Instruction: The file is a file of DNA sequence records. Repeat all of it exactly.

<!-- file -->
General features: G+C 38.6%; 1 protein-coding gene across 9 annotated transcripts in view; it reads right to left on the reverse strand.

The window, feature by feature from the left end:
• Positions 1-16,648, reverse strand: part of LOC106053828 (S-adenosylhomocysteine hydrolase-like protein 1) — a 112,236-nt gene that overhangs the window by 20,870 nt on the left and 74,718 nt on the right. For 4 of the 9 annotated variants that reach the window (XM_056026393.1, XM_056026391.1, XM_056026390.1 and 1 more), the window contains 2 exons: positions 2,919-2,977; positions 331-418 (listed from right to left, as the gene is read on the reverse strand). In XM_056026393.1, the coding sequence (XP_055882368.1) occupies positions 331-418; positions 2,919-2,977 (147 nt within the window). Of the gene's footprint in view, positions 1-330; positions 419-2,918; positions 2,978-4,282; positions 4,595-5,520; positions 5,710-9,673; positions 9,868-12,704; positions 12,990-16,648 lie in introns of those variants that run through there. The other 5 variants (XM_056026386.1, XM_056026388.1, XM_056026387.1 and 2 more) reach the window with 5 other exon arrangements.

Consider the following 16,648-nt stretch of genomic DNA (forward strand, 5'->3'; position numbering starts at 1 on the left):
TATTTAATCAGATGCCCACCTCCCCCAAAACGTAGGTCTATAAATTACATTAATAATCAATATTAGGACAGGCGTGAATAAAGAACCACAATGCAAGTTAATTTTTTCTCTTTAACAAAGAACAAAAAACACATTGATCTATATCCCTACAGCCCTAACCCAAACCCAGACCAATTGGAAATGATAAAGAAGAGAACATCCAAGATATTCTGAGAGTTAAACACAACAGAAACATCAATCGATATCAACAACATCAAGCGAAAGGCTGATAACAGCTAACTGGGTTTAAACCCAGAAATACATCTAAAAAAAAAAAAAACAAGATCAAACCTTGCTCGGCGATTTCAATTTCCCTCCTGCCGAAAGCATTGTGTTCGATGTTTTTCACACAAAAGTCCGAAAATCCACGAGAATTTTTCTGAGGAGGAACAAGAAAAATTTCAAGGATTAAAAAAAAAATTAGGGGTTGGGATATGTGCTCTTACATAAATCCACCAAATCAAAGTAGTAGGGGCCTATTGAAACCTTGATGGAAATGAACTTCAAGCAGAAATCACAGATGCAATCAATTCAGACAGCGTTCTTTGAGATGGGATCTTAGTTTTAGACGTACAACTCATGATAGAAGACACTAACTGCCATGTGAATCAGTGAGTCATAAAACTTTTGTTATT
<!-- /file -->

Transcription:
General features: G+C 38.6%; 1 protein-coding gene across 9 annotated transcripts in view; it reads right to left on the reverse strand.

The window, feature by feature from the left end:
• Positions 1-16,648, reverse strand: part of LOC106053828 (S-adenosylhomocysteine hydrolase-like protein 1) — a 112,236-nt gene that overhangs the window by 20,870 nt on the left and 74,718 nt on the right. For 4 of the 9 annotated variants that reach the window (XM_056026393.1, XM_056026391.1, XM_056026390.1 and 1 more), the window contains 2 exons: positions 2,919-2,977; positions 331-418 (listed from right to left, as the gene is read on the reverse strand). In XM_056026393.1, the coding sequence (XP_055882368.1) occupies positions 331-418; positions 2,919-2,977 (147 nt within the window). Of the gene's footprint in view, positions 1-330; positions 419-2,918; positions 2,978-4,282; positions 4,595-5,520; positions 5,710-9,673; positions 9,868-12,704; positions 12,990-16,648 lie in introns of those variants that run through there. The other 5 variants (XM_056026386.1, XM_056026388.1, XM_056026387.1 and 2 more) reach the window with 5 other exon arrangements.

Consider the following 16,648-nt stretch of genomic DNA (forward strand, 5'->3'; position numbering starts at 1 on the left):
TATTTAATCAGATGCCCACCTCCCCCAAAACGTAGGTCTATAAATTACATTAATAATCAATATTAGGACAGGCGTGAATAAAGAACCACAATGCAAGTTAATTTTTTCTCTTTAACAAAGAACAAAAAACACATTGATCTATATCCCTACAGCCCTAACCCAAACCCAGACCAATTGGAAATGATAAAGAAGAGAACATCCAAGATATTCTGAGAGTTAAACACAACAGAAACATCAATCGATATCAACAACATCAAGCGAAAGGCTGATAACAGCTAACTGGGTTTAAACCCAGAAATACATCTAAAAAAAAAAAAAACAAGATCAAACCTTGCTCGGCGATTTCAATTTCCCTCCTGCCGAAAGCATTGTGTTCGATGTTTTTCACACAAAAGTCCGAAAATCCACGAGAATTTTTCTGAGGAGGAACAAGAAAAATTTCAAGGATTAAAAAAAAAATTAGGGGTTGGGATATGTGCTCTTACATAAATCCACCAAATCAAAGTAGTAGGGGCCTATTGAAACCTTGATGGAAATGAACTTCAAGCAGAAATCACAGATGCAATCAATTCAGACAGCGTTCTTTGAGATGGGATCTTAGTTTTAGACGTACAACTCATGATAGAAGACACTAACTGCCATGTGAATCAGTGAGTCATAAAACTTTTGTTATT